Woman hit by car in Lake Oswego during protest

The unidentified woman was headed westbound in a marked crosswalk at around 10:30 a.m. when she was hit

Firefighters wheel an injured pedestrian to a waiting ambulance Friday morning after the woman was struck by a car at the intersection of State Street and A Avenue. (Courtesy: Gary M. Stein - Lake Oswego Review)

LAKE OSWEGO, (LAKE OSWEGO REVIEW) — A woman was struck by a car Friday morning while attempting to cross State Street and A Avenue in Lake Oswego.

Police officers briefly closed State Street in both directions between A and B avenues while they investigated the scene and an emergency medical response team transported the woman to a local hospital.

The unidentified woman was headed westbound in a marked crosswalk at around 10:30 a.m. when she was struck by a vehicle turning left from A Avenue onto northbound State Street. Four sign-carrying protesters were standing on the sidewalk outside a nearby computer repair shop owned by Kevin “The Geek” Kerwin at the time, and LOPD Sgt. Clayton Simon told The Review that it appears the driver may have been distracted by the demonstrators.

“The pedestrian was lawfully proceeding in the crosswalk and the driver was looking at signs in the area of the demonstrators as she made the left turn,” Simon said. “The driver failed to see the pedestrian in the crosswalk in time to avoid her, and a low-speed collision occurred.”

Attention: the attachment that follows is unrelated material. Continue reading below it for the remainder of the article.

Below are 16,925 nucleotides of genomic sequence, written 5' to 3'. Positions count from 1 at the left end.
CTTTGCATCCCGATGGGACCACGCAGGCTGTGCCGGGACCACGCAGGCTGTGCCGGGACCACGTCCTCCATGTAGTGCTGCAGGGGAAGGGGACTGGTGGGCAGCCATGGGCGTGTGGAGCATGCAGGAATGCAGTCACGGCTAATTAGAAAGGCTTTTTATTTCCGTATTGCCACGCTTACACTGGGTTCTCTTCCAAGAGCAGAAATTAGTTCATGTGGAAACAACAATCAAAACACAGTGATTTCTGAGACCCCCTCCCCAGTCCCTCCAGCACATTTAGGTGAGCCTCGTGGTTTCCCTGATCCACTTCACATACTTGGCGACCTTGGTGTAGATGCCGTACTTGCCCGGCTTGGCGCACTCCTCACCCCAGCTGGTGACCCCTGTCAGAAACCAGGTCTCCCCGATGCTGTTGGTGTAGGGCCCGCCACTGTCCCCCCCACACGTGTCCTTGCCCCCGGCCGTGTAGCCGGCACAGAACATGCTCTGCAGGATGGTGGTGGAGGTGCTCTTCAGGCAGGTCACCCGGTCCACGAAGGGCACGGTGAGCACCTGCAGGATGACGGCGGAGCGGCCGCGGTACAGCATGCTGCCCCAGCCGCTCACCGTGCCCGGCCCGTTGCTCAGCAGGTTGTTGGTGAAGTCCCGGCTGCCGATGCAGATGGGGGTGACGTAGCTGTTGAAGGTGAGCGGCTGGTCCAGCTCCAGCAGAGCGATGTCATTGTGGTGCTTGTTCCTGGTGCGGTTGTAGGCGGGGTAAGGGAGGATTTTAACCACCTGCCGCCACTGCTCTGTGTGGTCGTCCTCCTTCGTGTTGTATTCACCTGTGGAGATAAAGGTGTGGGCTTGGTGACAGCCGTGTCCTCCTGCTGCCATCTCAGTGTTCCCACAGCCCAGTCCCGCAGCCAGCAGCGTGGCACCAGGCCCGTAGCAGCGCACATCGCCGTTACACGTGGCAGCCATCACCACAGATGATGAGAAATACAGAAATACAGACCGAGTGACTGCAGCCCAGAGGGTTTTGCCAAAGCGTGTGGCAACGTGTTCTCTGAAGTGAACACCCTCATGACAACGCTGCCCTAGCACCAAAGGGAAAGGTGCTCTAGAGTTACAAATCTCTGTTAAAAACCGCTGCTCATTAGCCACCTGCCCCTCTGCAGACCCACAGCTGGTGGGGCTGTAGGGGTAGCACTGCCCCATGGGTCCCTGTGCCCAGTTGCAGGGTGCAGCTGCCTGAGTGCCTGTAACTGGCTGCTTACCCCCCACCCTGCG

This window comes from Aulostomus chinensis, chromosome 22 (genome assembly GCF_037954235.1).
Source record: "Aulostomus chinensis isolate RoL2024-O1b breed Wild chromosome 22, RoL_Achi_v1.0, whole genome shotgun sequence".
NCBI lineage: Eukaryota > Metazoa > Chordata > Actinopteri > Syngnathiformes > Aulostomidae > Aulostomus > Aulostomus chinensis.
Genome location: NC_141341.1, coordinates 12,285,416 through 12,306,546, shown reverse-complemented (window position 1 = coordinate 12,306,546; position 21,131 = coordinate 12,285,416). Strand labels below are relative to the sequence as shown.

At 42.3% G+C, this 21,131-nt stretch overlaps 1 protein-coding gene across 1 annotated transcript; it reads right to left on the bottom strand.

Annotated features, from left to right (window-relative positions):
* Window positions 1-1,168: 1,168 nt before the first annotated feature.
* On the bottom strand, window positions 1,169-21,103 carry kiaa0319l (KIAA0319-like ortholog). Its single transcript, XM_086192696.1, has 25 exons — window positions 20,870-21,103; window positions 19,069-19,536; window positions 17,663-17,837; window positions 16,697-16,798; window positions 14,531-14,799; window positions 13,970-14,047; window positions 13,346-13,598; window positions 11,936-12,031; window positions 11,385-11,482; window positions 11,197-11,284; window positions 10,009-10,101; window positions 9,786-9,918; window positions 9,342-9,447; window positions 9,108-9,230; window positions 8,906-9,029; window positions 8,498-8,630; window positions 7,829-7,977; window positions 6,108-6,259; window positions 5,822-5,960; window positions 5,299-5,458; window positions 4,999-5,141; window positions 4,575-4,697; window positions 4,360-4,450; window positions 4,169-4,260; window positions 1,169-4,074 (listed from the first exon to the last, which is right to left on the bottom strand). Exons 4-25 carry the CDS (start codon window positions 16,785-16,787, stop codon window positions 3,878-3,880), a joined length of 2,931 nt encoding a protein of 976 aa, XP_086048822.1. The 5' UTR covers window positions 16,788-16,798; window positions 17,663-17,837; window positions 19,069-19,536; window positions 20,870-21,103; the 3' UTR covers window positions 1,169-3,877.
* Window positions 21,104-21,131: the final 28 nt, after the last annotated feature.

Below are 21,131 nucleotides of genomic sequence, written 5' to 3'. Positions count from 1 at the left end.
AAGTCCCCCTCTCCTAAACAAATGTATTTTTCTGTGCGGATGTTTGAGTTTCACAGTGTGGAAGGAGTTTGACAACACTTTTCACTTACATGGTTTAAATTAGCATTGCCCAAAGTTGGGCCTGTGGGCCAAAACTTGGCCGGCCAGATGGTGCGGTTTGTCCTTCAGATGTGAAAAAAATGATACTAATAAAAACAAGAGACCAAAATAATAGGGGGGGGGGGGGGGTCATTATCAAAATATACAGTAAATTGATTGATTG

Simon said both driver and pedestrian had the appropriate signal, but a posted sign in the intersection states that drivers are required to yield to pedestrians in a crosswalk and the driver in this case, who remained on the scene and cooperated with police, failed to do so.

“The driver is likely to be issued a citation for that infraction,” he said.

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Police were not able to interview the pedestrian before she was transported, but Simon said her injuries did not appear to be serious.

The sign-carrying protesters were standing on the east side of the intersection when the accident occurred, near the entrance to Kerwin’s computer repair shop. They denied that they were distracting traffic, but a woman who witnessed the accident disagreed.

“I think they were clearly distracting,” said Jennifer Moreno, who works nearby. “I get why they’re there (protesting), but it was clearly not a wise choice — this is one of the most dangerous intersections (in Lake Oswego).”

Simon told The Review that while there have been crashes at the intersection before, “it appears no more common than any other large intersection” in the city.

Kerwin, who is one of the organizers of a “March 4 Trump” event planned for March 4 in Lake Oswego, has a history of posting signs in his shop window that convey provocative messages with anti-liberal themes. His signs have received media attention in the past, and he has developed an online following.

Several anti-Trump groups have announced their intention on social media this week to stage counter-protests on March 4, but two of Friday’s protesters, Michelle Darr and Tera Parrish, told The Review that they intended to protest outside Kerwin’s store “until he shuts his business down.”

The women said they live in Portland and Hillsboro, and Darr said they had identified themselves to Kerwin as “anarchists.”

“We saw the (March 4 Trump) stories,” Darr said, “but what brought us out here were his racist Facebook posts.”

Parrish said she was a supporter of the Black Lives Matter movement and was troubled by Kerwin’s online posts, which she described as “racist” and “inflammatory,” citing his frequent use of racial epithets when referring to African Americans.